Usha Thakur, a farmer from Hashiware village, where the agricultural land has been completely submerged, signed one of the first conservation agreements with AERF to protect the mangroves that now cover the area.
Usha and her son, Tushar Thakur, are farmers from Hashiware, a village along the Amba river whose agricultural land has been submerged in salt water since the local dyke broke in 1990. The land is now its own mangrove forest, but remnants of the past sprinkle the area, as abandoned homes spring out of the muddy waters a few meters from the river’s bank. Thakur was one of the first village members to sign a conservation agreement with AERF to protect the mangroves.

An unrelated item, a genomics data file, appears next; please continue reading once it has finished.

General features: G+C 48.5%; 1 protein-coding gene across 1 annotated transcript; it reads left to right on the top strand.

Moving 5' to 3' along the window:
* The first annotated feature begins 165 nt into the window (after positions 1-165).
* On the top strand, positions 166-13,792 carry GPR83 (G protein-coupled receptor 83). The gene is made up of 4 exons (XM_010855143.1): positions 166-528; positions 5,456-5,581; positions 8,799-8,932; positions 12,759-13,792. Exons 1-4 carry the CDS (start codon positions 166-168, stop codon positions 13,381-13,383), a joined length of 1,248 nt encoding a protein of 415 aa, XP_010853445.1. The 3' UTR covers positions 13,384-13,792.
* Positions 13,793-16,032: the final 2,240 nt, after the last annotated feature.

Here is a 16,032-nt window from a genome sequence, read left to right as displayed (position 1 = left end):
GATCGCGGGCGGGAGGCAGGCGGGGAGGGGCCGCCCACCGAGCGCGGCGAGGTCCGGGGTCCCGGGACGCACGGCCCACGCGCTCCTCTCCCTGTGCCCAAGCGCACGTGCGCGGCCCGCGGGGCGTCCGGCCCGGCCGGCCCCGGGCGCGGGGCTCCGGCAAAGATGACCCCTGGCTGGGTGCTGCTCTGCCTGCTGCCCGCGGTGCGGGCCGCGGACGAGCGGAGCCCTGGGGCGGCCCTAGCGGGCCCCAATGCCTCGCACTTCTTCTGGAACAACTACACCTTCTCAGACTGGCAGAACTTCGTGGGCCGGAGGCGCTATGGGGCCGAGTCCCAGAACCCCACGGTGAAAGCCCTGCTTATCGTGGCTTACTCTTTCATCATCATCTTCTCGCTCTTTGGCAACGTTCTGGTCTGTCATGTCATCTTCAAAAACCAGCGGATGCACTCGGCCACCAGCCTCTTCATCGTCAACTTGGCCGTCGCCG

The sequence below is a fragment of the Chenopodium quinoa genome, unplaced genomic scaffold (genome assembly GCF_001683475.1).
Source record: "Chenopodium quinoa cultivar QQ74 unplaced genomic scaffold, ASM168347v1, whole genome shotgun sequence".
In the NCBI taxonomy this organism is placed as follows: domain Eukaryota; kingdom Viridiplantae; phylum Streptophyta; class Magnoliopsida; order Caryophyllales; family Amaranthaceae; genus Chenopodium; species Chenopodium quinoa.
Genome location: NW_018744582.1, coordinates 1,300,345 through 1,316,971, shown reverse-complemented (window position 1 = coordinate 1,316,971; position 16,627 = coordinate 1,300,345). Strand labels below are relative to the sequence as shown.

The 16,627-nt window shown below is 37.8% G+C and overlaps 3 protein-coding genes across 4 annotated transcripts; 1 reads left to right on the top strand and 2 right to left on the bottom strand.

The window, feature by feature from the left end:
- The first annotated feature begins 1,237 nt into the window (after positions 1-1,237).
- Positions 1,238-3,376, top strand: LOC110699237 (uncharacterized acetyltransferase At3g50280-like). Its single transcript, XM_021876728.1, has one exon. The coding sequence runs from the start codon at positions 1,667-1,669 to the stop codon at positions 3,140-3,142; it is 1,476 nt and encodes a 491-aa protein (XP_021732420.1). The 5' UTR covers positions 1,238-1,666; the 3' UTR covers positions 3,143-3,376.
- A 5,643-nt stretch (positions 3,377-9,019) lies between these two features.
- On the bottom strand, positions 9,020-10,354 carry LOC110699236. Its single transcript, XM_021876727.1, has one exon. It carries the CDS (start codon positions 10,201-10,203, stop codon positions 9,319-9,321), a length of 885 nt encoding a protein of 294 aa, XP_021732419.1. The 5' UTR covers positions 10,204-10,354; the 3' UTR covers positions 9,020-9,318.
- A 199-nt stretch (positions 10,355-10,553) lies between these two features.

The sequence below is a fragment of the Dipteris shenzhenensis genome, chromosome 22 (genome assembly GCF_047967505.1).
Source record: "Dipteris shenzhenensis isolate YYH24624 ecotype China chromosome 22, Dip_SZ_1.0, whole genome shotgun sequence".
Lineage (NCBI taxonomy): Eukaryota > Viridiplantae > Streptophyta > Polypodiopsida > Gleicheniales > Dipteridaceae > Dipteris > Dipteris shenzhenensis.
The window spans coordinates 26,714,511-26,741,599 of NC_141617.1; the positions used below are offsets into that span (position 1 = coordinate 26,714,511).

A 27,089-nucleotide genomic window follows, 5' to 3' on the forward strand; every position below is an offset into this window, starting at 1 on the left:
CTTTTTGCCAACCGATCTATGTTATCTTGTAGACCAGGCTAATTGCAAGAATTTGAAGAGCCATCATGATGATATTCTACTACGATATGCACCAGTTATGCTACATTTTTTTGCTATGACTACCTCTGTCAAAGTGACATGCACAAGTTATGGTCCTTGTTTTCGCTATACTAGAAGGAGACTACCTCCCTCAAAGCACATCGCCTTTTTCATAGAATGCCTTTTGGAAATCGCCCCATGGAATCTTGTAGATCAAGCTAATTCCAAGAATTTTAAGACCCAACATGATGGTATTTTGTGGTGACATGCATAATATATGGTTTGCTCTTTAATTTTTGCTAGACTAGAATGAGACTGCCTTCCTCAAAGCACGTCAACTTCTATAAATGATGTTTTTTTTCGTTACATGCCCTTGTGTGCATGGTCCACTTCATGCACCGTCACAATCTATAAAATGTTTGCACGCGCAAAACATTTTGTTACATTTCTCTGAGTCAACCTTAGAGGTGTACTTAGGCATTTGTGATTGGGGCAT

Since 1996, mangroves have covered the agricultural land that once belonged to farmers in Hashiware.
”With our work and awareness around the importance of mangroves,” AERF’s Godbole explains, “and opportunities to create sustainable income-generating activities, we’ve provided hope to the coastal communities in Raigad.”
The power of mangroves to protect India’s coastal villages has been recently demonstrated. After a massive undersea earthquake in Indonesia triggered a series of tsunamis that impacted India’s east coast in 2004, people realized mangroves were the communities’ silent guardians, absorbing the shock of the immense waves and protecting the villages that lay beyond. Over the last few years, the region has seen more-frequent strong cyclones, including Nisarga in 2020 and Tauktae in 2021. In Raigad, families in the villages are working to protect the mangroves and, in turn, their own well-being and livelihoods.
Fisherman Mangesh Patil is from Ganesh Patti, a village that became completely submerged after a local dyke broke due to increasing high tides. Still, he returns to his childhood home: “This is our birthplace,” he says. “We were happy here. So we’ll keep coming here.”